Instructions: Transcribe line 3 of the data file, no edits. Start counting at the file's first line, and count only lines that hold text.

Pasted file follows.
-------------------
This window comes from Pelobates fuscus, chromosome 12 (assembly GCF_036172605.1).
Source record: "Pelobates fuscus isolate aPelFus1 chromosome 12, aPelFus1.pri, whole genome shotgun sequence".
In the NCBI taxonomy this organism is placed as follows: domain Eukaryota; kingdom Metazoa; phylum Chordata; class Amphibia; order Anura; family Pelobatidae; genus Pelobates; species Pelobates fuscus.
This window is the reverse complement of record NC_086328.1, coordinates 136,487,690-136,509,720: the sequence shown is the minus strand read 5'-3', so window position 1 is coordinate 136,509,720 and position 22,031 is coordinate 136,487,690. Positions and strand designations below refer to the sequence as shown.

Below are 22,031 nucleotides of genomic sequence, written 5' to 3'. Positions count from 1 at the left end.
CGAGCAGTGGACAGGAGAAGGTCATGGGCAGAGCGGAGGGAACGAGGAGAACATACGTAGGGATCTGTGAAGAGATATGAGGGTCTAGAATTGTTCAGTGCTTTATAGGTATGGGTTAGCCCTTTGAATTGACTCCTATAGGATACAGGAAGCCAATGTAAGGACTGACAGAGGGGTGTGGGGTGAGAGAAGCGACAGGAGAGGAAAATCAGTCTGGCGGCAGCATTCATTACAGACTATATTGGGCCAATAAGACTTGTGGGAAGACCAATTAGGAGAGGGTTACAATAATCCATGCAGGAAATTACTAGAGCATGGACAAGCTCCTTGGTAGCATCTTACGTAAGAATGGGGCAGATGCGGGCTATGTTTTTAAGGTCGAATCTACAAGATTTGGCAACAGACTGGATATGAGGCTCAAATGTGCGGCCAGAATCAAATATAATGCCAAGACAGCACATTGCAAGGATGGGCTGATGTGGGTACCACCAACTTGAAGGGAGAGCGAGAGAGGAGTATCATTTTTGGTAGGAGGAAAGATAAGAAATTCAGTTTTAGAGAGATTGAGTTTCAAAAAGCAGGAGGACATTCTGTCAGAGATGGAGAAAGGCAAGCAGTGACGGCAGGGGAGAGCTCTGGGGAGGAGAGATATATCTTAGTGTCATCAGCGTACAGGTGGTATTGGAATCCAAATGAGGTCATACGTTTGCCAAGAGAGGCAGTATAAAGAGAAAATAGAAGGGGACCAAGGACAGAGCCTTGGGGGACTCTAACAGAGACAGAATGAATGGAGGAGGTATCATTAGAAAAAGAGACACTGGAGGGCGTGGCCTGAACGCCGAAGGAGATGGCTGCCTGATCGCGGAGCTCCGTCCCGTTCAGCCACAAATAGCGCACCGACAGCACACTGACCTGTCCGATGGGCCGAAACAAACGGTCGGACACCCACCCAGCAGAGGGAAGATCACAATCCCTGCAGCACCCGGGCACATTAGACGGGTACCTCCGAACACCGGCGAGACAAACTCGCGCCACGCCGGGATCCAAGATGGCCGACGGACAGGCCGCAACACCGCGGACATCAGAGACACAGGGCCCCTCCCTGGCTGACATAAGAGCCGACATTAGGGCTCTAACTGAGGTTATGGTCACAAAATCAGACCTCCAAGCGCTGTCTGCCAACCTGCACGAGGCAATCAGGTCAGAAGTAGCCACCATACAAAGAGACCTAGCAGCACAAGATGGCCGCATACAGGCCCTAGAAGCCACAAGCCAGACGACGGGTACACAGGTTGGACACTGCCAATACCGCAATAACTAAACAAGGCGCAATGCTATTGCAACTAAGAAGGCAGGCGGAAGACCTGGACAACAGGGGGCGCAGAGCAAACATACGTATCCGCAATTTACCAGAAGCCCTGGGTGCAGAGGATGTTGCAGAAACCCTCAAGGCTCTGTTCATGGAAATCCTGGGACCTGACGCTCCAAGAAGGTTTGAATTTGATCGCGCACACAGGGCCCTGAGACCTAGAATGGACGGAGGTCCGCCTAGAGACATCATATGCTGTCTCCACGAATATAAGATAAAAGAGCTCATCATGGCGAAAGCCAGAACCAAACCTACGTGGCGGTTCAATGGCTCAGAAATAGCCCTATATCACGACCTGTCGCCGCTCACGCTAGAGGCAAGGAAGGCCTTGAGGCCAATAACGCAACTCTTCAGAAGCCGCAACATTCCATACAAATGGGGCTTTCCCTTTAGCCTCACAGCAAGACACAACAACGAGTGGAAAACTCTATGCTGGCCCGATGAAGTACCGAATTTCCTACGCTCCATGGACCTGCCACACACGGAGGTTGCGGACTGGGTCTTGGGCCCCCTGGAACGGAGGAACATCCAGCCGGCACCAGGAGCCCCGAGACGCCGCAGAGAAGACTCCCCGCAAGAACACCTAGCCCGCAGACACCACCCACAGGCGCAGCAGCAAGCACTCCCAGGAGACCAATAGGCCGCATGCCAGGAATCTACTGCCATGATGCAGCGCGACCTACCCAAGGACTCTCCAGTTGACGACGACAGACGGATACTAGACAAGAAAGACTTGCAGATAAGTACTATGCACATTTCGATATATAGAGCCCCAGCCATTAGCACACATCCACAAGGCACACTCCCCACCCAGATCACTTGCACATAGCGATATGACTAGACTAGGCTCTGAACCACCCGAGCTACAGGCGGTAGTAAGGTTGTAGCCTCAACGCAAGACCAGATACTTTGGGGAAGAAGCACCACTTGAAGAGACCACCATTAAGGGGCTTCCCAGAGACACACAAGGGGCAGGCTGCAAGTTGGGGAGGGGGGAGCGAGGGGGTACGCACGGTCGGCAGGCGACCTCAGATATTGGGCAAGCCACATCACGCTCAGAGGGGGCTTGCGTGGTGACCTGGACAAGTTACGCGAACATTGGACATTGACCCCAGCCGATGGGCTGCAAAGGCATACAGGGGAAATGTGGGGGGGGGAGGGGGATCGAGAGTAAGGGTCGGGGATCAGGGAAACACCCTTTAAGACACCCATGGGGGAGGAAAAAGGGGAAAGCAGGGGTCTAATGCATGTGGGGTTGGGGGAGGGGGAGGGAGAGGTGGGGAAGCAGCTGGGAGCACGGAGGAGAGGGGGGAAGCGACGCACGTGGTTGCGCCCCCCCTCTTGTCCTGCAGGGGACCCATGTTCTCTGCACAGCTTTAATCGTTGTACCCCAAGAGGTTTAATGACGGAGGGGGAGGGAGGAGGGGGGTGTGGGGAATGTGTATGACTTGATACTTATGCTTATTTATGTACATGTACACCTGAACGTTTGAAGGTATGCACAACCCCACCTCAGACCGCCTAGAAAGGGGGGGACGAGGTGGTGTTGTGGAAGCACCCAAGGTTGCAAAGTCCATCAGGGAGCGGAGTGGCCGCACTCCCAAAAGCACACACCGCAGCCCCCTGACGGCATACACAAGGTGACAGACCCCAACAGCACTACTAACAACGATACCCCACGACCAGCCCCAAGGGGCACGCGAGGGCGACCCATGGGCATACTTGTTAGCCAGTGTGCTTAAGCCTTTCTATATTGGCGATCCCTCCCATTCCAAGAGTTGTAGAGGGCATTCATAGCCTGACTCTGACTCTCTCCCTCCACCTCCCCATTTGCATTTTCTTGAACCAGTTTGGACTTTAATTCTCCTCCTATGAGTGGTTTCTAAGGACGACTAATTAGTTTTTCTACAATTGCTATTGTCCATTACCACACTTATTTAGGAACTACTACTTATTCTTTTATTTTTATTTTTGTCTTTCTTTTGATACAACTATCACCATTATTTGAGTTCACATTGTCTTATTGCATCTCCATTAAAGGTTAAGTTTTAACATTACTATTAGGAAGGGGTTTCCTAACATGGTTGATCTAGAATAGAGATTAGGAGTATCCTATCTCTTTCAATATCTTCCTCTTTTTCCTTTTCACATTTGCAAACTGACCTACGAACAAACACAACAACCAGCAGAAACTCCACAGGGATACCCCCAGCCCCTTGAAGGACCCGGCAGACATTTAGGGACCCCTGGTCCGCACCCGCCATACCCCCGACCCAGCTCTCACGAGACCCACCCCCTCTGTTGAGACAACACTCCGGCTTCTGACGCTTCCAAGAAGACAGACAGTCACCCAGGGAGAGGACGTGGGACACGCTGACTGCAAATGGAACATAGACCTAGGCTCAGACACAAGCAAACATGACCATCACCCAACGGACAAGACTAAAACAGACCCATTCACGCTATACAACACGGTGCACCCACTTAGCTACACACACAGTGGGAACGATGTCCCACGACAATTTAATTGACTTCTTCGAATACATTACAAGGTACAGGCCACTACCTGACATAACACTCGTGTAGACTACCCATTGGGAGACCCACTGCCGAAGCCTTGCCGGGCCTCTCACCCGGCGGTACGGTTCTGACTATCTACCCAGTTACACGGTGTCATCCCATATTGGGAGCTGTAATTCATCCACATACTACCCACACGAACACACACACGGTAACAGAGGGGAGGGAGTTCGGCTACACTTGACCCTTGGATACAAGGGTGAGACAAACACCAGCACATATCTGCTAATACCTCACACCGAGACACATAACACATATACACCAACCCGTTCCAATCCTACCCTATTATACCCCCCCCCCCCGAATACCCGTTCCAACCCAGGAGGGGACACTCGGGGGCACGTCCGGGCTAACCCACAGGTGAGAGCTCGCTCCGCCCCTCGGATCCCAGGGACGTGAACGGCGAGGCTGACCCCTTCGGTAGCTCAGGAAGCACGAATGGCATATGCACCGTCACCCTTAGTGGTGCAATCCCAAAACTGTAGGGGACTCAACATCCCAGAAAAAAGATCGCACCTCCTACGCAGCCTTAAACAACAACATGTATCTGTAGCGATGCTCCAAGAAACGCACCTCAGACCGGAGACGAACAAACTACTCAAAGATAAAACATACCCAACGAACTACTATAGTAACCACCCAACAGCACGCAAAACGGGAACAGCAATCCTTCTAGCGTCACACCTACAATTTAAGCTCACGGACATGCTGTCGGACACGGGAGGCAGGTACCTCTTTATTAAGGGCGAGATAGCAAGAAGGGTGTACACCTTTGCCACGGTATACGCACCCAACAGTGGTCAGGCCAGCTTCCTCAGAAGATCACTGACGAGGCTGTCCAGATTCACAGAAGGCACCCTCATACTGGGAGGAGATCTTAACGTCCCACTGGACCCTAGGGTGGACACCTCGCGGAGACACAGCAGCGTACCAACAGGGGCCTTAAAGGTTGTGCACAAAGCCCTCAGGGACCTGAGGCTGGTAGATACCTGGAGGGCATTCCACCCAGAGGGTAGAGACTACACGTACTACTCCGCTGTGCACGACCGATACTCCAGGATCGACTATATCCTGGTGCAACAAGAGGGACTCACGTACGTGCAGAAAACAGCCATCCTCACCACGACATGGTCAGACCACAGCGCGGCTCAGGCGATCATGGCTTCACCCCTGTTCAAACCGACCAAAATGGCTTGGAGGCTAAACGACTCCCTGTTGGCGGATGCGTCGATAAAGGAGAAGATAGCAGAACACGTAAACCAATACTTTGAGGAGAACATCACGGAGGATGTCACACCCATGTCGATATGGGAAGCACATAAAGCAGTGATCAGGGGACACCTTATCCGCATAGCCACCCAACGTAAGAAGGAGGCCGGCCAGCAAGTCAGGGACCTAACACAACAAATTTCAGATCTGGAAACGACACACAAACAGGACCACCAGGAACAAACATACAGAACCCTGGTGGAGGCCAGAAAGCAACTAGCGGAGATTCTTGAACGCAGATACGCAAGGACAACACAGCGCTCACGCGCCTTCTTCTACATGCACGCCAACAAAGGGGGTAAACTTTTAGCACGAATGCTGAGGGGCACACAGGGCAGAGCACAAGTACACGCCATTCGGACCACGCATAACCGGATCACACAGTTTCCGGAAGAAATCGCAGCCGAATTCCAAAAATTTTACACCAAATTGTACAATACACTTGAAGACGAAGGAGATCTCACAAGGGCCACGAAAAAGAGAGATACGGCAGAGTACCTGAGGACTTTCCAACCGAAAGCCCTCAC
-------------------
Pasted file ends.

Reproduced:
In the NCBI taxonomy this organism is placed as follows: domain Eukaryota; kingdom Metazoa; phylum Chordata; class Amphibia; order Anura; family Pelobatidae; genus Pelobates; species Pelobates fuscus.